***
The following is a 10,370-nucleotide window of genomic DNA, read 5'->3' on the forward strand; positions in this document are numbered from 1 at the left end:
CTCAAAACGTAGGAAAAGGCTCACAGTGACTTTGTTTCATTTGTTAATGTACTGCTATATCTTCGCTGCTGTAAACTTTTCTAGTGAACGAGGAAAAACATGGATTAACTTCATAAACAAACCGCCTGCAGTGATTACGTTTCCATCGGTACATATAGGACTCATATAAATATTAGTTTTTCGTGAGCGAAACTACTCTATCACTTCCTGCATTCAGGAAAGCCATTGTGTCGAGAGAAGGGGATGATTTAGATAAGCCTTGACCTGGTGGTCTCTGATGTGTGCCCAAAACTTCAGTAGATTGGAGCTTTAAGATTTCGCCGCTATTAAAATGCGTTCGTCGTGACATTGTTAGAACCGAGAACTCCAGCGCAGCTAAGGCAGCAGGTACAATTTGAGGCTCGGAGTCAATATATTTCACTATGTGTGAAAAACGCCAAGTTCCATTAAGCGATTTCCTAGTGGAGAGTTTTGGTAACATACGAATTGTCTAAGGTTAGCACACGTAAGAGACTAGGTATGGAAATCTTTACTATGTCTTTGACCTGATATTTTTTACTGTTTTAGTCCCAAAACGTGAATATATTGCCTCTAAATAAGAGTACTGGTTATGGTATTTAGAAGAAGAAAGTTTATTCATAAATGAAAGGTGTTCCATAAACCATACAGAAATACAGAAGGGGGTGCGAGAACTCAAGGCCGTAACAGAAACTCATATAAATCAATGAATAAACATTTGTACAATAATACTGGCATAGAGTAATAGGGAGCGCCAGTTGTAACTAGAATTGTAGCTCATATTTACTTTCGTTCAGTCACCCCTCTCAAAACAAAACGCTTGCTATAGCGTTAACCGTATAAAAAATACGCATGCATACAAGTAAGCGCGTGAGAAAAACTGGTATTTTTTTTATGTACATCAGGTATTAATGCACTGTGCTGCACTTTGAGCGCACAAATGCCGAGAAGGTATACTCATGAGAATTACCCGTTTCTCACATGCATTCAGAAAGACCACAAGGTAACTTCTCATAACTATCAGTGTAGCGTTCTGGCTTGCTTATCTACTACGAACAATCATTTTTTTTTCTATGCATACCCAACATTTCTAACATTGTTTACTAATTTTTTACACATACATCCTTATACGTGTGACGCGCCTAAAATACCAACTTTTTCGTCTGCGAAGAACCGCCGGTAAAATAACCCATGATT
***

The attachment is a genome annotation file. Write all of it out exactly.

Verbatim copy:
The following is a 10,370-nucleotide window of genomic DNA, read 5'->3' on the forward strand; positions in this document are numbered from 1 at the left end:
CTCAAAACGTAGGAAAAGGCTCACAGTGACTTTGTTTCATTTGTTAATGTACTGCTATATCTTCGCTGCTGTAAACTTTTCTAGTGAACGAGGAAAAACATGGATTAACTTCATAAACAAACCGCCTGCAGTGATTACGTTTCCATCGGTACATATAGGACTCATATAAATATTAGTTTTTCGTGAGCGAAACTACTCTATCACTTCCTGCATTCAGGAAAGCCATTGTGTCGAGAGAAGGGGATGATTTAGATAAGCCTTGACCTGGTGGTCTCTGATGTGTGCCCAAAACTTCAGTAGATTGGAGCTTTAAGATTTCGCCGCTATTAAAATGCGTTCGTCGTGACATTGTTAGAACCGAGAACTCCAGCGCAGCTAAGGCAGCAGGTACAATTTGAGGCTCGGAGTCAATATATTTCACTATGTGTGAAAAACGCCAAGTTCCATTAAGCGATTTCCTAGTGGAGAGTTTTGGTAACATACGAATTGTCTAAGGTTAGCACACGTAAGAGACTAGGTATGGAAATCTTTACTATGTCTTTGACCTGATATTTTTTACTGTTTTAGTCCCAAAACGTGAATATATTGCCTCTAAATAAGAGTACTGGTTATGGTATTTAGAAGAAGAAAGTTTATTCATAAATGAAAGGTGTTCCATAAACCATACAGAAATACAGAAGGGGGTGCGAGAACTCAAGGCCGTAACAGAAACTCATATAAATCAATGAATAAACATTTGTACAATAATACTGGCATAGAGTAATAGGGAGCGCCAGTTGTAACTAGAATTGTAGCTCATATTTACTTTCGTTCAGTCACCCCTCTCAAAACAAAACGCTTGCTATAGCGTTAACCGTATAAAAAATACGCATGCATACAAGTAAGCGCGTGAGAAAAACTGGTATTTTTTTTATGTACATCAGGTATTAATGCACTGTGCTGCACTTTGAGCGCACAAATGCCGAGAAGGTATACTCATGAGAATTACCCGTTTCTCACATGCATTCAGAAAGACCACAAGGTAACTTCTCATAACTATCAGTGTAGCGTTCTGGCTTGCTTATCTACTACGAACAATCATTTTTTTTTCTATGCATACCCAACATTTCTAACATTGTTTACTAATTTTTTACACATACATCCTTATACGTGTGACGCGCCTAAAATACCAACTTTTTCGTCTGCGAAGAACCGCCGGTAAAATAACCCATGATT